A garden of gastronomic delights | The Daily Star
12:00 AM, September 10, 2011 / LAST MODIFIED: 12:00 AM, September 10, 2011


A garden of gastronomic delights

A friend of mine always keeps reminding me that if we were asked to rank our most pleasurable activities, the ingestion of good food would always find a very high spot on everybody's list. Yes, I couldn't agree more. It seems as time goes by and I get more opportunities to sample a wider range of food, the truth is sinking in. When men reach a certain age, they like picking through their memories. We are indeed willing slaves of our taste buds. How else do you explain the obesity epidemic or the explosion of cooking/dining shows on primetime television?
Of course every country, region, tribe, religion, even language, has its own food habit/cooking style peculiar to it. The principle that I personally subscribe to is that food is an acquired taste. The more I ponder on it, the stronger is my adherence to this principle. Take shutki maachh (dry fish), for example. I could eat all variations of it thrice a day for the rest of my life but some of my friends will not even allow it inside their homes. For that matter the luscious kathal (jackfruit) is anathema in some households. As for myself, I pity those poor souls who do not like shutki maachh or kathal. They just don't know what they are missing out. Well, to each his own. Another principle that I much revere.
If summer be the season of mellow fruitfulness then in the Bangladesh context winter must be the season of gastronomic delights. As we bid adieu to summer now that the last mangoes are gone too we are in a state of limbo and look forward to approaching winter. That too is quite a few months away! It's a joy looking forward to a raft of winter vegetables, whole range of spinach and --- need I mention? --- the mouth watering pithas that are these days more bought and enjoyed in shops and at outdoor winter festivals than painstakingly prepared at home.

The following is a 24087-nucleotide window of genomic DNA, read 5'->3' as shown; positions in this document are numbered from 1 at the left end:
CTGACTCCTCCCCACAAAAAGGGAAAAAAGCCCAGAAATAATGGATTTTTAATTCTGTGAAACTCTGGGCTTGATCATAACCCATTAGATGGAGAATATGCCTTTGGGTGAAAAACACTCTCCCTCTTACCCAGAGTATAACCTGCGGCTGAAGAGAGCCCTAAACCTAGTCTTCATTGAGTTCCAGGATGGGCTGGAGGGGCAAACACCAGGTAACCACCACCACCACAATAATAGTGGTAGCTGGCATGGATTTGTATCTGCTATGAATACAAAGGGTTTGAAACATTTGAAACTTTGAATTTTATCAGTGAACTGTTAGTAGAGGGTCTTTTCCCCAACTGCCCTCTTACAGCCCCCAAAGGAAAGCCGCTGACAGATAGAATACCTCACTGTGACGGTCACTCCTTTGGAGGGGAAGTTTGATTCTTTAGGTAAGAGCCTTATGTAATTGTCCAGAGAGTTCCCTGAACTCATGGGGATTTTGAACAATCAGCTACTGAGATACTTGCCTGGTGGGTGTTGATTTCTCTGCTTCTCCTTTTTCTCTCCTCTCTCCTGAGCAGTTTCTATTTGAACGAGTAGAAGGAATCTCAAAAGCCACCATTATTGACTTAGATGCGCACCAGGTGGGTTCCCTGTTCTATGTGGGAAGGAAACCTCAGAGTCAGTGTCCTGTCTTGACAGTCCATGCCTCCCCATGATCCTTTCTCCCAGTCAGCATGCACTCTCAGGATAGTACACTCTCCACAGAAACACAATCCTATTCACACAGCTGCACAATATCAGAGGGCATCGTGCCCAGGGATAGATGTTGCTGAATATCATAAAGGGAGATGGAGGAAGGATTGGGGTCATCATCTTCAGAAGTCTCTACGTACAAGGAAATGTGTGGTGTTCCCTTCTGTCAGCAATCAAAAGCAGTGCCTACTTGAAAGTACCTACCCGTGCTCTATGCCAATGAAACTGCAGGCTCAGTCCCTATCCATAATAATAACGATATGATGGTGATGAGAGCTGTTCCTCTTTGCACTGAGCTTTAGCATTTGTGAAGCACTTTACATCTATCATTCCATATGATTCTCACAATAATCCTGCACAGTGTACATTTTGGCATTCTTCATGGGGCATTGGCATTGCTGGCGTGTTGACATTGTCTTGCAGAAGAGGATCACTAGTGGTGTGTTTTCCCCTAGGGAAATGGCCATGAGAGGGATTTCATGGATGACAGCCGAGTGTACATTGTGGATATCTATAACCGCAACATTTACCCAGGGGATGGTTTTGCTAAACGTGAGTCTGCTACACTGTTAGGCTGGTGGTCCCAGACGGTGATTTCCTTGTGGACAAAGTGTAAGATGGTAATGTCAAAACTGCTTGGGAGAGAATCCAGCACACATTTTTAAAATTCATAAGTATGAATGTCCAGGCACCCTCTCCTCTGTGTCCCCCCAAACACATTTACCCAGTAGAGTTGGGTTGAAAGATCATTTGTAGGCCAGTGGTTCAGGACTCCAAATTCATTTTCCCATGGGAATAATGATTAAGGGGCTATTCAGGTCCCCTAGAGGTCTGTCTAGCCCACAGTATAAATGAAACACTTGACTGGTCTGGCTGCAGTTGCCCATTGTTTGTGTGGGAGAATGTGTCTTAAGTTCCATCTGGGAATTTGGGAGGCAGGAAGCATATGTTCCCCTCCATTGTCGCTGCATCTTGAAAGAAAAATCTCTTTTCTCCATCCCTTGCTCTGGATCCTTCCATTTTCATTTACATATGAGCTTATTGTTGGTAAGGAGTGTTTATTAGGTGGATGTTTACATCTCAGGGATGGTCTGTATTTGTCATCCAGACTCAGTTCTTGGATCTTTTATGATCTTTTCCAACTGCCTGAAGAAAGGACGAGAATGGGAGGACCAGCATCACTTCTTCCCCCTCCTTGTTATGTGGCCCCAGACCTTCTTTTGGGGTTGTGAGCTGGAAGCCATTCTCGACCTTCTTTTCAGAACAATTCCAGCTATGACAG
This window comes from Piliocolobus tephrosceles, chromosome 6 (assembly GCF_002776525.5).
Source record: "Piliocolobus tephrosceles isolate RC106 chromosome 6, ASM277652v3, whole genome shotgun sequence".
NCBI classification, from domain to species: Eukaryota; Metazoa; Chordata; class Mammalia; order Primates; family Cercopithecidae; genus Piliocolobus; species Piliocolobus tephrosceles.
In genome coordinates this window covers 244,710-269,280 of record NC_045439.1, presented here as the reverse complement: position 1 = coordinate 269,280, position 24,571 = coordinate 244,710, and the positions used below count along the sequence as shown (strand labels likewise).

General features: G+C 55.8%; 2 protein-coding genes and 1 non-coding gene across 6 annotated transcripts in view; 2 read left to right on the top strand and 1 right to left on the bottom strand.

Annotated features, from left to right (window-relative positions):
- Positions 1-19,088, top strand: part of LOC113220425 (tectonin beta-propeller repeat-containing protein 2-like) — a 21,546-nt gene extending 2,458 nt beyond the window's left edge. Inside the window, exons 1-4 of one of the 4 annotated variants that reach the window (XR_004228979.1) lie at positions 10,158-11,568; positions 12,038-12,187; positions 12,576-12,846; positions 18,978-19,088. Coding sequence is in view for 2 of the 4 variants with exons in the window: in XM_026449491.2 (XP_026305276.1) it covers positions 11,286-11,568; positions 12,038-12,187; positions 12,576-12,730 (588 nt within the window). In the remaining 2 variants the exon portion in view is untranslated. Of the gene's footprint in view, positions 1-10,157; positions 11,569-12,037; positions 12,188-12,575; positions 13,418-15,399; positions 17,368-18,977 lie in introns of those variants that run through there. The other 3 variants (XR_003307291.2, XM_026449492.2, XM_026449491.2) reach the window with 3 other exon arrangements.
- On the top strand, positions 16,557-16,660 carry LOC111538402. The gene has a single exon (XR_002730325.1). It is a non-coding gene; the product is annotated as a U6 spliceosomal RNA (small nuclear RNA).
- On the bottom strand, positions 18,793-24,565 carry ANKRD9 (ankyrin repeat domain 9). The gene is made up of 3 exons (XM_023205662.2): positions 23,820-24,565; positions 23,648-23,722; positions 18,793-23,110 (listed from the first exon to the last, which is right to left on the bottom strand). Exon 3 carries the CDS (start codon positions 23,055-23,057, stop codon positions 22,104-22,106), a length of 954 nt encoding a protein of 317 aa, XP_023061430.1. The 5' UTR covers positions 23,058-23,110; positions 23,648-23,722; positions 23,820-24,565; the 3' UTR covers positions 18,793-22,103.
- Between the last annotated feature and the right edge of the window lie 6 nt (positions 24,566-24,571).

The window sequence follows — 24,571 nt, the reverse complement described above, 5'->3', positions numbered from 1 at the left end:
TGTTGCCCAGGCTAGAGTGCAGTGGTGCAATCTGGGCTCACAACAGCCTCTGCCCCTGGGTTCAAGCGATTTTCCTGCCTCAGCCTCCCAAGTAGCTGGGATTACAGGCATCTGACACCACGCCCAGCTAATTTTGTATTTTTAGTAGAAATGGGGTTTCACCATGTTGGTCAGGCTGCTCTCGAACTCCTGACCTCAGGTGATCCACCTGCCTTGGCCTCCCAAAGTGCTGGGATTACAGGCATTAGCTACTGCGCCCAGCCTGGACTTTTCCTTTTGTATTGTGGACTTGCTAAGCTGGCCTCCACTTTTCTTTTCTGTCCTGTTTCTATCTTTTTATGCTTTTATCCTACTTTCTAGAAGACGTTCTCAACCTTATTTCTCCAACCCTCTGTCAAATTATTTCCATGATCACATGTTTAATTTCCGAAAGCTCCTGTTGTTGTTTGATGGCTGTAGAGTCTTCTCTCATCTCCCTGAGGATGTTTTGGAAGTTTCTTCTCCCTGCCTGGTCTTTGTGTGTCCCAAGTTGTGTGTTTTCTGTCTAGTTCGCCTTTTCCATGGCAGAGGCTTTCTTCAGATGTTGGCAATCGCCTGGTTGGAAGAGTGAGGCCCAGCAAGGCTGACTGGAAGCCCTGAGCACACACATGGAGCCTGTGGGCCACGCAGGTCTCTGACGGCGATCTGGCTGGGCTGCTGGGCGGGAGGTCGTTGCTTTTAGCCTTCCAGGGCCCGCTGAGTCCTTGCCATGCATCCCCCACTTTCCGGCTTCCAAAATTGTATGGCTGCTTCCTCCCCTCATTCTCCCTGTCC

Ever notice how much dining out or eating away from home is getting into vogue? The younger generation having been brought up on fast food just cannot seem to wean itself away from burgers, French fries and soda! As they grow up and enter their income generating phase, they keep on frequenting restaurants, albeit of a more upscale and varied nature. In Dhaka you now get a whole range of culinary styles from Japanese to Thai, Indian, Middle Eastern, Vietnamese or Greek. The choice is quite simply endless.
People attend breakfast joints like my favourite Star Kebab in droves. Even a decade back, other than in Old Dhaka, having breakfast out was almost unthinkable. Now, I have initiated a breakfast club and even before Ramadan ended, somebody posted on my facebook wall when our next breakfast outing would be? If we arrive late, say after 7:30 a.m. my favourite paaya is sold out!
We members of The Reading Circle during Ramadan initiated an iftar-cum-dinner buffet. It's been such a hit that we are setting it up as a once-a-month regular affair and you'll be amazed at the wide ranging choice we have on offer and at great prices from the downright economical to the opulent. I'd recommend the website DhakaSnob.com to checkout what's on offer.
Entertaining at home having guests for dinner is such a strain on the hosts that only the super rich with a passel of servants --- cooks, maids, servers, etc. --- can carry it off with aplomb and they too get a lot of stuff catered from restaurants or clubs, trust me. We resort to outside catering full time. Actually, just my wife and I, with our part time maid, have our hands full in dusting the premises, washing, wiping the crockery, polishing the cutlery and getting the house ship-shape! The food is catered and I can tell you, with careful planning the stuff one can serve can have exquisite variety to satisfy the most discerning palate. Indeed, you can choose from the best chefs in the city! I prepare and serve the drinks myself and being a teetotaler all I serve is mocktails, but they can be most enjoyable and come in a rainbow of colours too! The desserts can be most creative and, to top it all off, in the privacy of your home, without any servants snooping on your conversation, the host and particularly the hostess can also dress up for the occasion and mingle with all guests to have a very enjoyable evening --- leaving the washing and cleaning up for the maid in the morning.